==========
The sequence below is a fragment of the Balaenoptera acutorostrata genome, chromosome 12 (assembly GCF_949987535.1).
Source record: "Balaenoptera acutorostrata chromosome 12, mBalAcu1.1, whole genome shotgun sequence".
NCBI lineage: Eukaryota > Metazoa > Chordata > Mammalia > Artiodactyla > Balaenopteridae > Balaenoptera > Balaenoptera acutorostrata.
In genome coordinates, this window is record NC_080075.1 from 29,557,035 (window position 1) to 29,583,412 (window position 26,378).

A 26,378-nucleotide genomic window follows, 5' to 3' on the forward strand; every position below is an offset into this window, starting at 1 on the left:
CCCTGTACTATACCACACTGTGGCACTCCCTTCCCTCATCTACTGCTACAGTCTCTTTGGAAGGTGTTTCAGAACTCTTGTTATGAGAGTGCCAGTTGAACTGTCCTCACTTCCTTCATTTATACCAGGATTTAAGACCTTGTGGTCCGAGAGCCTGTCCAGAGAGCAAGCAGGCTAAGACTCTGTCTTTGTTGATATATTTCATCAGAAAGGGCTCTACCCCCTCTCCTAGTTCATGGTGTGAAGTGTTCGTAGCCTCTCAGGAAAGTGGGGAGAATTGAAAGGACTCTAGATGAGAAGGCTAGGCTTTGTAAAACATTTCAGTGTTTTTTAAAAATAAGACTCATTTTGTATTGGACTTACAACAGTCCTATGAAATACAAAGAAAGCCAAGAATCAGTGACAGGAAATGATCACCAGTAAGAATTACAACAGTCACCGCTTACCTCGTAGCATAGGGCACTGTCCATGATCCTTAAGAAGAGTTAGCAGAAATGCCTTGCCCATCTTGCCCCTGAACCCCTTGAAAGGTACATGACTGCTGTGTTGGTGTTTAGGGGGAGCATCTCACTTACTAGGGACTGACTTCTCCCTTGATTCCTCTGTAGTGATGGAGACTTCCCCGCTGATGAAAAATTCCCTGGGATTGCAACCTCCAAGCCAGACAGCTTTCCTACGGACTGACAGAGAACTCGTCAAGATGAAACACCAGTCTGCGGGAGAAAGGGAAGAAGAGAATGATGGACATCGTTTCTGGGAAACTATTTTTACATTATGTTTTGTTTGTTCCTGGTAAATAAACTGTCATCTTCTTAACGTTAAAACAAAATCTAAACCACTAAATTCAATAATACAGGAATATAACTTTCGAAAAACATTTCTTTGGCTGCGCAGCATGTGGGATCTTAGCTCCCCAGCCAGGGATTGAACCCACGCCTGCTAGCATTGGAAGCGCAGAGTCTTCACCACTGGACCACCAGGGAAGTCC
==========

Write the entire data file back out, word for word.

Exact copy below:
The sequence below is a fragment of the Balaenoptera acutorostrata genome, chromosome 12 (assembly GCF_949987535.1).
Source record: "Balaenoptera acutorostrata chromosome 12, mBalAcu1.1, whole genome shotgun sequence".
NCBI lineage: Eukaryota > Metazoa > Chordata > Mammalia > Artiodactyla > Balaenopteridae > Balaenoptera > Balaenoptera acutorostrata.
In genome coordinates, this window is record NC_080075.1 from 29,557,035 (window position 1) to 29,583,412 (window position 26,378).

A 26,378-nucleotide genomic window follows, 5' to 3' on the forward strand; every position below is an offset into this window, starting at 1 on the left:
CCCTGTACTATACCACACTGTGGCACTCCCTTCCCTCATCTACTGCTACAGTCTCTTTGGAAGGTGTTTCAGAACTCTTGTTATGAGAGTGCCAGTTGAACTGTCCTCACTTCCTTCATTTATACCAGGATTTAAGACCTTGTGGTCCGAGAGCCTGTCCAGAGAGCAAGCAGGCTAAGACTCTGTCTTTGTTGATATATTTCATCAGAAAGGGCTCTACCCCCTCTCCTAGTTCATGGTGTGAAGTGTTCGTAGCCTCTCAGGAAAGTGGGGAGAATTGAAAGGACTCTAGATGAGAAGGCTAGGCTTTGTAAAACATTTCAGTGTTTTTTAAAAATAAGACTCATTTTGTATTGGACTTACAACAGTCCTATGAAATACAAAGAAAGCCAAGAATCAGTGACAGGAAATGATCACCAGTAAGAATTACAACAGTCACCGCTTACCTCGTAGCATAGGGCACTGTCCATGATCCTTAAGAAGAGTTAGCAGAAATGCCTTGCCCATCTTGCCCCTGAACCCCTTGAAAGGTACATGACTGCTGTGTTGGTGTTTAGGGGGAGCATCTCACTTACTAGGGACTGACTTCTCCCTTGATTCCTCTGTAGTGATGGAGACTTCCCCGCTGATGAAAAATTCCCTGGGATTGCAACCTCCAAGCCAGACAGCTTTCCTACGGACTGACAGAGAACTCGTCAAGATGAAACACCAGTCTGCGGGAGAAAGGGAAGAAGAGAATGATGGACATCGTTTCTGGGAAACTATTTTTACATTATGTTTTGTTTGTTCCTGGTAAATAAACTGTCATCTTCTTAACGTTAAAACAAAATCTAAACCACTAAATTCAATAATACAGGAATATAACTTTCGAAAAACATTTCTTTGGCTGCGCAGCATGTGGGATCTTAGCTCCCCAGCCAGGGATTGAACCCACGCCTGCTAGCATTGGAAGCGCAGAGTCTTCACCACTGGACCACCAGGGAAGTCC